to be purulent, there can be no certainty of its being so, but
the circumstances of the first vomiting in the night of the 10th past
& the relief which has since followed makes the opinion of the
breaking of an abcess the most probable that can be entertained;
& the absence of any previous symptoms of Suppuration
do not absolutely reject the Supposition. For we have
very often upon dissection found Abcesses in the Liver,
Pancreas & spleen when there had been no previous
indications of them, & there have been instances of these
Abcesses penetrating into the Stomach. Previously to these
Suppurations there must have been some Inflam↑mm↑ation
however obscure, Which always forms adhesions to any
neighbouring part, which afterwards the matter of the Abcess erodes
but as it is in a slow manner, it is without any remarkable
Symptoms. If I might indulge a conjecture I would explain
the whole of the case in this manner. The bruise from the
fall had affected the Spleen & had produced an Inflamma¬
tion
& abcess which has at length penetrated into the Stomach.
The whole series of symptoms might I think be explain¬
ed on this footing but such explanation is neither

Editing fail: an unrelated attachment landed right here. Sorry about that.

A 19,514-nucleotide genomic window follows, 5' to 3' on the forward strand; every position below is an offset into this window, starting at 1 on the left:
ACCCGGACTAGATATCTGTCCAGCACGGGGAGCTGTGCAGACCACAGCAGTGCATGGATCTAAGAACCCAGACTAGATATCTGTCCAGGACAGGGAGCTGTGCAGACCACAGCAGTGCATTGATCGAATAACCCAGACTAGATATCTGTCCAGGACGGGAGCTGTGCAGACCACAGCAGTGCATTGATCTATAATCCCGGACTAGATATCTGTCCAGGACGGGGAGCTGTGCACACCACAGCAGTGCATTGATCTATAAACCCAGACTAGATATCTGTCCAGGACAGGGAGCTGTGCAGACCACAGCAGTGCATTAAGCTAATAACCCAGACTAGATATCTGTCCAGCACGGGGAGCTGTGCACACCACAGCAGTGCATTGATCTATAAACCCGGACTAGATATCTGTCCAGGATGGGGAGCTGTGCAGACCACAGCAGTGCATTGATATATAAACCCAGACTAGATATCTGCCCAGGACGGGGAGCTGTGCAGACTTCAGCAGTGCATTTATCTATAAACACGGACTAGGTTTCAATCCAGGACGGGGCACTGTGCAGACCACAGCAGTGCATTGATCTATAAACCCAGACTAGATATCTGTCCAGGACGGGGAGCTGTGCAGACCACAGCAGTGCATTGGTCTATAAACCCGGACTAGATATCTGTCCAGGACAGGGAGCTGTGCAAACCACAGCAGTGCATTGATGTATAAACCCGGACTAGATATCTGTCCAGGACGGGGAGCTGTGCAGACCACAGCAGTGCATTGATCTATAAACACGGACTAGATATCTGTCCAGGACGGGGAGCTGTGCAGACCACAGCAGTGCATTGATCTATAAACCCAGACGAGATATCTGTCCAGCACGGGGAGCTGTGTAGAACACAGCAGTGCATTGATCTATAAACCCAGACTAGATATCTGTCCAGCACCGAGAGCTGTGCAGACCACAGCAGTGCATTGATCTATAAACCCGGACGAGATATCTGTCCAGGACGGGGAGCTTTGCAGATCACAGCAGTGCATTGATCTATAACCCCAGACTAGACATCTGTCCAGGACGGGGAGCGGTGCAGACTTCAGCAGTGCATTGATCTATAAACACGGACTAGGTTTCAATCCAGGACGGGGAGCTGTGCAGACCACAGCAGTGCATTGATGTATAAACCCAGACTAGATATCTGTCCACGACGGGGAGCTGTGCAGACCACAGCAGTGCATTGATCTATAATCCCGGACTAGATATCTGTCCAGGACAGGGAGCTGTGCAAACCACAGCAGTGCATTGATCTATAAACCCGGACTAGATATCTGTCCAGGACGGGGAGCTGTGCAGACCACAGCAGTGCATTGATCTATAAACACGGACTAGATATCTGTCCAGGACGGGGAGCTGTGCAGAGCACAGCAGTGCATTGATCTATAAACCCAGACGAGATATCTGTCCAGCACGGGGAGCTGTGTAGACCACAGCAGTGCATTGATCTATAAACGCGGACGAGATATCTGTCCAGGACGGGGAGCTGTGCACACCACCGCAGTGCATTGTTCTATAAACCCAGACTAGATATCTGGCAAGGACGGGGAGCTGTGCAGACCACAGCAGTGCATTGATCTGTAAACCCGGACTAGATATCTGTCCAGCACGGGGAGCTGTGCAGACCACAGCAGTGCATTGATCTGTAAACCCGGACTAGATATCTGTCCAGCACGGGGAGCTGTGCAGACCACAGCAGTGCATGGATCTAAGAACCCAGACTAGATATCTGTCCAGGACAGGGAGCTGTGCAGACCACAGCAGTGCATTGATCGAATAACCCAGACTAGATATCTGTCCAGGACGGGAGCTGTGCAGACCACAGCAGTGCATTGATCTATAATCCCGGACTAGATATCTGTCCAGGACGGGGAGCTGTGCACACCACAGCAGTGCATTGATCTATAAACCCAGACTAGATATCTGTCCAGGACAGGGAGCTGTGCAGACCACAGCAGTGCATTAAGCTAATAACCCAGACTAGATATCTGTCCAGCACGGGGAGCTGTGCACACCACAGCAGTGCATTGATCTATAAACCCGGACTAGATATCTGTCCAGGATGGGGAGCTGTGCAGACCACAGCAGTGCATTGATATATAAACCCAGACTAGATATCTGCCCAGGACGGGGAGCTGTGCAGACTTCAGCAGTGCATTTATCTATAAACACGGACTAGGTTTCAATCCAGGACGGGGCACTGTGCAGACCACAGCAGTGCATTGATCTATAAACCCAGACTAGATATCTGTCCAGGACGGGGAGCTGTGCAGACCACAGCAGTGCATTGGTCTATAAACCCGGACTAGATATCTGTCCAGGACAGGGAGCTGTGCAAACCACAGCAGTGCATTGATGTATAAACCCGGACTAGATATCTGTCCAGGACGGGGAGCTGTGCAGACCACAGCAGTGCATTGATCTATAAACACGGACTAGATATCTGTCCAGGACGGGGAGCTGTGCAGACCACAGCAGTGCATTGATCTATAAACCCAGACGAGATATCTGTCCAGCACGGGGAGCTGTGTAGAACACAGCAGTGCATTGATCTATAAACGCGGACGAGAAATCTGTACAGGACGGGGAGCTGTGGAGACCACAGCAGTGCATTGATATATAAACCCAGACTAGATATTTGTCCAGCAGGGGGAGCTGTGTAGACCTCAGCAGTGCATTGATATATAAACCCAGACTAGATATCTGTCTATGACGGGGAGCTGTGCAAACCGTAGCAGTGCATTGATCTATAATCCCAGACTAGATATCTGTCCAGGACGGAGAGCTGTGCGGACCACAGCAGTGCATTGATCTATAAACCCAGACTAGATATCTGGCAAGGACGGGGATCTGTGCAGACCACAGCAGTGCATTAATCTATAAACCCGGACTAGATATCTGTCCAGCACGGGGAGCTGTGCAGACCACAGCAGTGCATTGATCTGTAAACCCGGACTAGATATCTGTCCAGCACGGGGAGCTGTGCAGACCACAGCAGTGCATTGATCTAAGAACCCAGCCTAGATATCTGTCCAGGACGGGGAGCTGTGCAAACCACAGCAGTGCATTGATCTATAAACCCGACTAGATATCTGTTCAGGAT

interesting enough nor convenient to be entered in to at
present, especially as there may be too much of conjecture
in the supposition of Suppuration upon which we proceed. ---
I must still own there may be some fallacy in that
Supposition but it appears at present the most probable
we can make & therefore it is upon that only that I can
offer any opinion about the proper management. In
all cases of internal Suppuration I know nothing that
can be materially of Service, & all that I think we can do


[Page 3]

is to avoid irritation. & to guard the blood against the
effects of a purulent Absorption, by a milk diet. Upon
this plan I cannot approve of either the vomiting or
purging which Mr Sevenson has practised. Laxatives
may be necessary but purging is not, & vomiting may
certainly be very hurtful. I believe the vegetable diet he
employs may be very proper, but I would chuse to make
it chiefly ↑of↑ farinacea & milk. With respect to the last it is
to be observed that in the case of any suppuration in the
Stomach cows milk is ready to form too firm a
Coagulum & therefore the Asses milk is properly preferred;
but as that is not always to be had, the Cows milk may
be employed, if it be diluted with an equal part of water gruel
or barley water & the mixture very well sweetened with sugar
or honey. Let this be understood to be written for Mr Stevenson
the Son rather than the Father. ------------


Edinburgh May 5th.
1776
William Cullen.

Diplomatic Text

[Page 1]
For Miss Stevenson


I am still of opinion that my former judgement was
well founded. The principal affection was then evidently
Spasmodic. I thought at the same time there might be a
topical Affection wc gave ye irritation but there were no
Symptomes wc pointed out ye nature of it: & particularly there
were no marks of Suppuration going on. Whatever might